11        Making the world a safer, better place, has been a consistent motivation for most recruits into the Canadian Armed Forces; but this post-war period was when Indigenous recruits began to be more active promoting their culture. Fourteen of the twenty found that they had not been treated differently because of their heritage,[xxx] but one who did and was initially hurt when friends called him “the Indian,” was Joe John Sanipass of Big Cove New Brunswick. Coming from an isolated community he found the strict discipline, morning inspections and shining shoes very different from what he was used to and when he was leaving for Germany to unfamiliar songs and bagpipe music he felt even more out of place. However, after he met a group of “natives from Saskatchewan… he just fit right in there,” and found it much easier to socialize with white friends – and sometimes one “would sit right in with us and we’d take him as our brother and that guy learned a great deal about natives.”[xxxi]

Image 10 – Piche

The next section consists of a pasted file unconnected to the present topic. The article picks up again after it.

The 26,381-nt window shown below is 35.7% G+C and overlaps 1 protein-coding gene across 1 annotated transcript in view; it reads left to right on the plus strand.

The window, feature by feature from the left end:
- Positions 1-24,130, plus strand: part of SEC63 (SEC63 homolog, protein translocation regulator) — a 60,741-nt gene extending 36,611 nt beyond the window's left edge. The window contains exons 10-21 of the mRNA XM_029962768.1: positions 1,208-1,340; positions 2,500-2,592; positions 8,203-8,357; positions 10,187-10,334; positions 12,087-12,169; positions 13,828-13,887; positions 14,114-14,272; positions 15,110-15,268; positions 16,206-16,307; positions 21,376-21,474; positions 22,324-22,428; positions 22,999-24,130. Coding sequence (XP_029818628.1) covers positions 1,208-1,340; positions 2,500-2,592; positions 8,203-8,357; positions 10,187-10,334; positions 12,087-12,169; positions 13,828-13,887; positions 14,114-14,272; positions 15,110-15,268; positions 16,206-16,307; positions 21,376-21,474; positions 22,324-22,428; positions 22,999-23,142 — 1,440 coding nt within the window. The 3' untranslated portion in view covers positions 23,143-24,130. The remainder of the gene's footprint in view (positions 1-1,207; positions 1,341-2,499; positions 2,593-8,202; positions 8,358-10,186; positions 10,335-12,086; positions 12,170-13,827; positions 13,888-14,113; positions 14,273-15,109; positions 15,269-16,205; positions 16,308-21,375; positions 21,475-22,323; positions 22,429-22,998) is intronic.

12        Stephen Simon of Big Cove New Brunswick remembers a field training exercise in 1955. He had been talking about his culture with a curious friend and one day “they took away all our canvas and everything…I said ‘just stick with me, if you are willing to work hard we are going to have an enjoyable time, we are going to be comfortable’.” Together they made a teepee and “about four o’clock in the morning, when the storm hit, our teepee was a sack full of white guys.” He also made a pot out of birch bark to boil water and caught a rabbit.[xxxii] In the case of Russell Piché of Calgary his attempt at map reading in Korea was not as successful. “I never was much on maps” so when asked to locate a spot “I was having a heck of a time.” The previous night some of his group had been commenting “how the North American Indian could find his way around in the bush better with a compass or a map than the Caucasian” and one friend now commented that Piché, a Métis, must be only half lost!  One skill, used in the US but not the Canadian Army, was code talking to communicate in their native tongue.[xxxiii]